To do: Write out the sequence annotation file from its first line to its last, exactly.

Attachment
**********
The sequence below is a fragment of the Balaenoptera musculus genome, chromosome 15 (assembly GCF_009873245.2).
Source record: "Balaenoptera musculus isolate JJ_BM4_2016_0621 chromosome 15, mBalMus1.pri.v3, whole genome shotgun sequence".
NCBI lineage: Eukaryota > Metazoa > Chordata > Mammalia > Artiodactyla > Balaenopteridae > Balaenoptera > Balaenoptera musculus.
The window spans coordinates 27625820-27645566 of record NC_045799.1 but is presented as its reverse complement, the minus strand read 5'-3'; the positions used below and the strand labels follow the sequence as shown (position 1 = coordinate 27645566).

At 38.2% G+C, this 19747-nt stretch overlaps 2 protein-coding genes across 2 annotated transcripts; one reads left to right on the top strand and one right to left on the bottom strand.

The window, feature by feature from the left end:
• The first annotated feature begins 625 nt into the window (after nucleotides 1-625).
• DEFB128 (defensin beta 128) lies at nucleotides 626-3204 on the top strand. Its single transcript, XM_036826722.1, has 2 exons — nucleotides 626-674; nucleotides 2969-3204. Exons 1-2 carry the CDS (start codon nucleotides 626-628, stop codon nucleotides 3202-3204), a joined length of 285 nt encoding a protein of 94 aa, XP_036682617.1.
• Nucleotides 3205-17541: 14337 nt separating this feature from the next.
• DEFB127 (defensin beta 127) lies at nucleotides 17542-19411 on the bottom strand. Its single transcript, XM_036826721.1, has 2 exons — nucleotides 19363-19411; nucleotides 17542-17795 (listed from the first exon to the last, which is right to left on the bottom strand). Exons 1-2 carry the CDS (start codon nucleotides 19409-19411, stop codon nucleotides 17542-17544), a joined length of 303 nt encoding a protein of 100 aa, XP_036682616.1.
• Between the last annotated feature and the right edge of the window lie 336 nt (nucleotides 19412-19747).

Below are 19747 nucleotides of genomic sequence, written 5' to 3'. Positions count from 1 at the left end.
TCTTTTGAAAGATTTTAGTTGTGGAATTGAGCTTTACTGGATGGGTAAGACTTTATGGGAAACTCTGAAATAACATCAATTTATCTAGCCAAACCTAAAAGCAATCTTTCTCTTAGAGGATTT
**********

The sequence below is a fragment of the Balaenoptera musculus genome, chromosome 15 (assembly GCF_009873245.2).
Source record: "Balaenoptera musculus isolate JJ_BM4_2016_0621 chromosome 15, mBalMus1.pri.v3, whole genome shotgun sequence".
NCBI lineage: Eukaryota > Metazoa > Chordata > Mammalia > Artiodactyla > Balaenopteridae > Balaenoptera > Balaenoptera musculus.
The window spans coordinates 27625820-27645566 of record NC_045799.1 but is presented as its reverse complement, the minus strand read 5'-3'; the positions used below and the strand labels follow the sequence as shown (position 1 = coordinate 27645566).

At 38.2% G+C, this 19747-nt stretch overlaps 2 protein-coding genes across 2 annotated transcripts; one reads left to right on the top strand and one right to left on the bottom strand.

The window, feature by feature from the left end:
• The first annotated feature begins 625 nt into the window (after nucleotides 1-625).
• DEFB128 (defensin beta 128) lies at nucleotides 626-3204 on the top strand. Its single transcript, XM_036826722.1, has 2 exons — nucleotides 626-674; nucleotides 2969-3204. Exons 1-2 carry the CDS (start codon nucleotides 626-628, stop codon nucleotides 3202-3204), a joined length of 285 nt encoding a protein of 94 aa, XP_036682617.1.
• Nucleotides 3205-17541: 14337 nt separating this feature from the next.
• DEFB127 (defensin beta 127) lies at nucleotides 17542-19411 on the bottom strand. Its single transcript, XM_036826721.1, has 2 exons — nucleotides 19363-19411; nucleotides 17542-17795 (listed from the first exon to the last, which is right to left on the bottom strand). Exons 1-2 carry the CDS (start codon nucleotides 19409-19411, stop codon nucleotides 17542-17544), a joined length of 303 nt encoding a protein of 100 aa, XP_036682616.1.
• Between the last annotated feature and the right edge of the window lie 336 nt (nucleotides 19412-19747).

Below are 19747 nucleotides of genomic sequence, written 5' to 3'. Positions count from 1 at the left end.
TCTTTTGAAAGATTTTAGTTGTGGAATTGAGCTTTACTGGATGGGTAAGACTTTATGGGAAACTCTGAAATAACATCAATTTATCTAGCCAAACCTAAAAGCAATCTTTCTCTTAGAGGATTT